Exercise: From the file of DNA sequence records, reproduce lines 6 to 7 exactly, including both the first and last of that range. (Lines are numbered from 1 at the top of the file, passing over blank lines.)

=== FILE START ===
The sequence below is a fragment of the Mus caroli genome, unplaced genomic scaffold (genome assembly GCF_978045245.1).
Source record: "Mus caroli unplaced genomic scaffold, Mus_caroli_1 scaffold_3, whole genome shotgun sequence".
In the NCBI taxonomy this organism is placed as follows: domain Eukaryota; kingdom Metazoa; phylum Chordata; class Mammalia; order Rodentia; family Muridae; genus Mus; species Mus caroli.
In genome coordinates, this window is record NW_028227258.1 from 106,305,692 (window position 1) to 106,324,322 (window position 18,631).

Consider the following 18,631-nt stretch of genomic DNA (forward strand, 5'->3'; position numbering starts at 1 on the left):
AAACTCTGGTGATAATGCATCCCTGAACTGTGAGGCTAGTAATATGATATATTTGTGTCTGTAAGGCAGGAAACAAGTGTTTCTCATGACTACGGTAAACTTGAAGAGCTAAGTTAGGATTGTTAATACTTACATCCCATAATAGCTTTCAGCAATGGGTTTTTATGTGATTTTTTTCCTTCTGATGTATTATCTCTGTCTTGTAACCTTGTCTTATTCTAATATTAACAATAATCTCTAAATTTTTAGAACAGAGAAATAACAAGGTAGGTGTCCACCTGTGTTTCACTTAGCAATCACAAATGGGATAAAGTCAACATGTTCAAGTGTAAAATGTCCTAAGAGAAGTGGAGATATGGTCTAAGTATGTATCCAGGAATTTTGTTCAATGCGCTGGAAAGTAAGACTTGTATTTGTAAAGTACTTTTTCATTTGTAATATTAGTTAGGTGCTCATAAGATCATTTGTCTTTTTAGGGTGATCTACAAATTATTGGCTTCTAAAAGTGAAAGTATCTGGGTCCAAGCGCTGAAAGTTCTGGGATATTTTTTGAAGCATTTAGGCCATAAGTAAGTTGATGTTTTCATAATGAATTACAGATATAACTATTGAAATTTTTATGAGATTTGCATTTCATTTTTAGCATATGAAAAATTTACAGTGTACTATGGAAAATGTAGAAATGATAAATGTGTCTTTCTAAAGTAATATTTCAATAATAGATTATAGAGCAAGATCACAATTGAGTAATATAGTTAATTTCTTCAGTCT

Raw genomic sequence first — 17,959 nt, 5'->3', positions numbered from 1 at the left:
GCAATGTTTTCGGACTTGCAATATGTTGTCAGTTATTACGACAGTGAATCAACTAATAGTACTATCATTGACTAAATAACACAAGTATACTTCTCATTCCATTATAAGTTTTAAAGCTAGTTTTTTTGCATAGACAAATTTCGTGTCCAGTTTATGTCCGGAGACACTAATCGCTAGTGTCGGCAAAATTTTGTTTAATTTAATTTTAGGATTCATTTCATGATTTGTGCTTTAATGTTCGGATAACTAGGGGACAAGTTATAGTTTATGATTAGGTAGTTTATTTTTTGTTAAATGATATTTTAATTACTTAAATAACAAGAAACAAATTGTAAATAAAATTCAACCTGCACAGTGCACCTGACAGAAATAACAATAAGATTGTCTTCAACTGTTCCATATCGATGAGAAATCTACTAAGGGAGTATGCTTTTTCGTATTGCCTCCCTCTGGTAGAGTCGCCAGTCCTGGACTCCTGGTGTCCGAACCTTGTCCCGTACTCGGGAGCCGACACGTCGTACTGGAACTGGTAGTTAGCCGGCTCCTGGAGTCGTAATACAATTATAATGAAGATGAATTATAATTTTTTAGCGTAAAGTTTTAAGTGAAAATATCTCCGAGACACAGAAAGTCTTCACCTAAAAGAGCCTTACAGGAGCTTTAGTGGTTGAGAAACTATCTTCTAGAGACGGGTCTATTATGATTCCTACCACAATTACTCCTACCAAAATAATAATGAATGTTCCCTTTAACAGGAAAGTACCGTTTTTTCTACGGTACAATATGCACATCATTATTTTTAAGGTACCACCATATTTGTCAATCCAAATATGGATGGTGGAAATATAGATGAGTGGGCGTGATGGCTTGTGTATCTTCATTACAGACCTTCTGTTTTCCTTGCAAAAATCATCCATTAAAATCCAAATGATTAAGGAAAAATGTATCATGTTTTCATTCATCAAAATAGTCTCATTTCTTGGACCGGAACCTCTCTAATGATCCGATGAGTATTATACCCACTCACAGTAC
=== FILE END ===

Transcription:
AAACTCTGGTGATAATGCATCCCTGAACTGTGAGGCTAGTAATATGATATATTTGTGTCTGTAAGGCAGGAAACAAGTGTTTCTCATGACTACGGTAAACTTGAAGAGCTAAGTTAGGATTGTTAATACTTACATCCCATAATAGCTTTCAGCAATGGGTTTTTATGTGATTTTTTTCCTTCTGATGTATTATCTCTGTCTTGTAACCTTGTCTTATTCTAATATTAACAATAATCTCTAAATTTTTAGAACAGAGAAATAACAAGGTAGGTGTCCACCTGTGTTTCACTTAGCAATCACAAATGGGATAAAGTCAACATGTTCAAGTGTAAAATGTCCTAAGAGAAGTGGAGATATGGTCTAAGTATGTATCCAGGAATTTTGTTCAATGCGCTGGAAAGTAAGACTTGTATTTGTAAAGTACTTTTTCATTTGTAATATTAGTTAGGTGCTCATAAGATCATTTGTCTTTTTAGGGTGATCTACAAATTATTGGCTTCTAAAAGTGAAAGTATCTGGGTCCAAGCGCTGAAAGTTCTGGGATATTTTTTGAAGCATTTAGGCCATAAGTAAGTTGATGTTTTCATAATGAATTACAGATATAACTATTGAAATTTTTATGAGATTTGCATTTCATTTTTAGCATATGAAAAATTTACAGTGTACTATGGAAAATGTAGAAATGATAAATGTGTCTTTCTAAAGTAATATTTCAATAATAGATTATAGAGCAAGATCACAATTGAGTAATATAGTTAATTTCTTCAGTCT

Raw genomic sequence first — 17,959 nt, 5'->3', positions numbered from 1 at the left: